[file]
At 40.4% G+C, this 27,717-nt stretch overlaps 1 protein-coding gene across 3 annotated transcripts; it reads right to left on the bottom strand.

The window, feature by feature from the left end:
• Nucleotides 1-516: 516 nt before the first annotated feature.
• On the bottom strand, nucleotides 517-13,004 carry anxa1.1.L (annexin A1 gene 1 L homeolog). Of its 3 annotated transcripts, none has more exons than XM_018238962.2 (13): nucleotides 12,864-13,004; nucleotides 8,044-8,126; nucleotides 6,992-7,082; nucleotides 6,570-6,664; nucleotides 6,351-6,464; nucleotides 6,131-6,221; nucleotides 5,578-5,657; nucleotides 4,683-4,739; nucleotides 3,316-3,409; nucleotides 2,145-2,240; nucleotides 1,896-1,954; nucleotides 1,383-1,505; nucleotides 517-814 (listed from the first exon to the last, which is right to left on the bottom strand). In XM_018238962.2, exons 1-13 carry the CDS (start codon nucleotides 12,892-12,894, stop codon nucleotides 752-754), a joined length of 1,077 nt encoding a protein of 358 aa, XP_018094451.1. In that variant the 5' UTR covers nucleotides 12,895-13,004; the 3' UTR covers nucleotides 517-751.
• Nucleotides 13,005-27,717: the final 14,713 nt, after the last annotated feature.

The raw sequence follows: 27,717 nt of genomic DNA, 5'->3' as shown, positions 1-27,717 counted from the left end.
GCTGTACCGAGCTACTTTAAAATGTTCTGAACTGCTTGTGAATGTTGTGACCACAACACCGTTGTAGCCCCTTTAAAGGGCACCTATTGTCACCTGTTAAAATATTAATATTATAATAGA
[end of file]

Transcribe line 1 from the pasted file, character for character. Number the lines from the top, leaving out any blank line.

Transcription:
At 40.4% G+C, this 27,717-nt stretch overlaps 1 protein-coding gene across 3 annotated transcripts; it reads right to left on the bottom strand.